War on War (What’s it Good For), parts 11-13
BRAIN TUBA: War on War (What’s it Good For), parts 11-13
The expression "war, what’s it good for?" (ab-so-lute-ly nothing) has become so entrenched in our culture that a simple Google search for the phrase reveals nothing definitive of its origins. The top link goes to the last.fm entry of the 1970 Edwin Starr recording, yes, but it gets quite blurry with a quickness, linking to papers on urban policy, editorials about popular culture, tee-shirts for sale, and several blogs (including one that might have something to do with zombies). It is as if the phrase were always there, always part of our vocabulary, and — therefore — always part of our thoughts.
All of which is to say: I didn’t know who wrote "War (What’s It Good For?)", and got very frustrated trying to figure it out. The answer, praise Wikipedia, is Motown’s Norman Whitfield and Barrett Strong. But the answer doesn’t matter, because I have an answer for their question: songs like ‘War (What’s It Good For?)’
Last week, after the Democrats overtook Congress and Secretary of Defense Donald Rumsfeld resigned, a friend of mine described the feeling — or the first blush, morning-after part of the feeling, anyway — as being like a global vibe shift. And, at least that afternoon, the description felt pretty accurate. Indeed, politics and reality seem to have taken a few steps closer to one another.
Future polices aside, we’re still a long ways from peace and prosperity. Even so, it’s worth considering that — by some rationales — the last six years have seen the remarkably unified establishment of a counter-culture, from user-generated video sources like YouTube to anti-journalists like Jon Stewart, Steven Colbert, and — er — Borat to hordes of hoodlums violating copyright with impunity (and both willfully and inadvertently trying to redefine the hierarchy of the popular media), to — well — anything you see fit make an argument for. Of course, one could just as easily say that all of these events could be traced back to the most recent tech revolution. And maybe so. But, hey, time is a tough thing to parse.
Can one really look back at the term-and-a-half of the Bush Administration and say that great art came from the strife that they caused? At this point, probably not. "War" ("the song," as Wikipedia clarifies) first hit the charts during Vietnam, and — I can imagine — felt quite relevant. The next time the tune appeared in Billboard — #8 in 1986 — it was after Bruce Springsteen used it to protest Ronald Reagan’s policies. I’m sure it felt quite relevant then, too, but now seems a bit silly (though, I suppose, no wars, no matter how small, are ever silly) (and Bruce Springsteen, no matter how earnest, is always silly).
In another universe, where Al Gore is peacefully serving out his second term, those dudes still invented YouTube, that guy still started Wikipedia, and both are touted as typical examples of self-obsessed American largesse. What it comes down to is that there are always radical advances in technology. There are always new musicians, writers, and artists. The only bit that’s different now, with George Bush in the office, is that all-mythic vibe that’s created, well, when there is war in the world and even an outside chance that potential audiences might be blown to smithereens. It’s possible that music just sounds better under those circumstances. Vibes are funny like that.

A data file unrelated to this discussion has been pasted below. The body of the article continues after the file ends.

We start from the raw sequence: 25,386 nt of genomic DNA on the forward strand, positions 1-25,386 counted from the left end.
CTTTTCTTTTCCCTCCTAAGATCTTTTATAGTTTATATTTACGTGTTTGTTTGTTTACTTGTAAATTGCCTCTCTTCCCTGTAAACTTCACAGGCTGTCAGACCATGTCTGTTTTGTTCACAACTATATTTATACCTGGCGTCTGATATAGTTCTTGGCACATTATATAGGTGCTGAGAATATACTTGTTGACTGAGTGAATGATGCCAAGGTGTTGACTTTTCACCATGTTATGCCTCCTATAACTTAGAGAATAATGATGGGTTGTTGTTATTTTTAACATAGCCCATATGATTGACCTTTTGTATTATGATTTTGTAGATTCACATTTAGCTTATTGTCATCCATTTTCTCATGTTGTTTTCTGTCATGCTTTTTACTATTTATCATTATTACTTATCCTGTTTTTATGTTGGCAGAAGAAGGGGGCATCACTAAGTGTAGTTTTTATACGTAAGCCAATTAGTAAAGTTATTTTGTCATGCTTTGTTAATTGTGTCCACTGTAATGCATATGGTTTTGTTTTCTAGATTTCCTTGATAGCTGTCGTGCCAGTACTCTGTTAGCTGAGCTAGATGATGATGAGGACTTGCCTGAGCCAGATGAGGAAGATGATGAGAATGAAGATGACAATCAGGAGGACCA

In a very real way, it is probably not a coincidence that I discovered the Spin Doctors in October 1992, when I was in eighth grade, and they came to C.W. Post, a local college. That’s what those shows were for: new audiences. Nor is it probably a coincidence that the show was a few weeks before Bill Clinton beat the electoral piss out of the first George Bush and became President. And it’s probably not even a coincidence that the Spin Doctors got their picture on the cover of the Rolling Stone just two weeks before Clinton was inaugurated in January. Had the Google Zeitgeist existed, you can bet both would’ve made it. So began — more or less — the jamband movement as a viable commercial entity, and one of those periodic rebirths of mass optimism in the United States.
This month, November 2006, as the tide began to shift again, String Cheese Incident announced they were breaking up (though their economic infrastructure, Madison House Inc., will surely live on), and electro-lite jammers Particle visited New York City and played at the Knitting Factory, a venue much smaller than their previous Manhattan engagements. I am not sure if there is any connection between any of these events, or the fact that the organizers of Bonnaroo have consistently started focusing their attention on non-hippie acts, or that Phish and the Grateful Dead have effectively consolidated (with Trey Anastasio playing with regularly with Phil Lesh, and Mike Gordon with the Rhythm Devils), or anything else. Still, something seems afoot in jambandia and it’s sure not expansion.
Perhaps the meme has been established, inserted so thoroughly into American culture — like "War (What’s It Good For)" — that it no longer needs to exist in anything resembling its original form. Or maybe it means we just have to wait two more years for the next Phish reunion.
Jesse Jarnow blogs at wunderkammern27.com.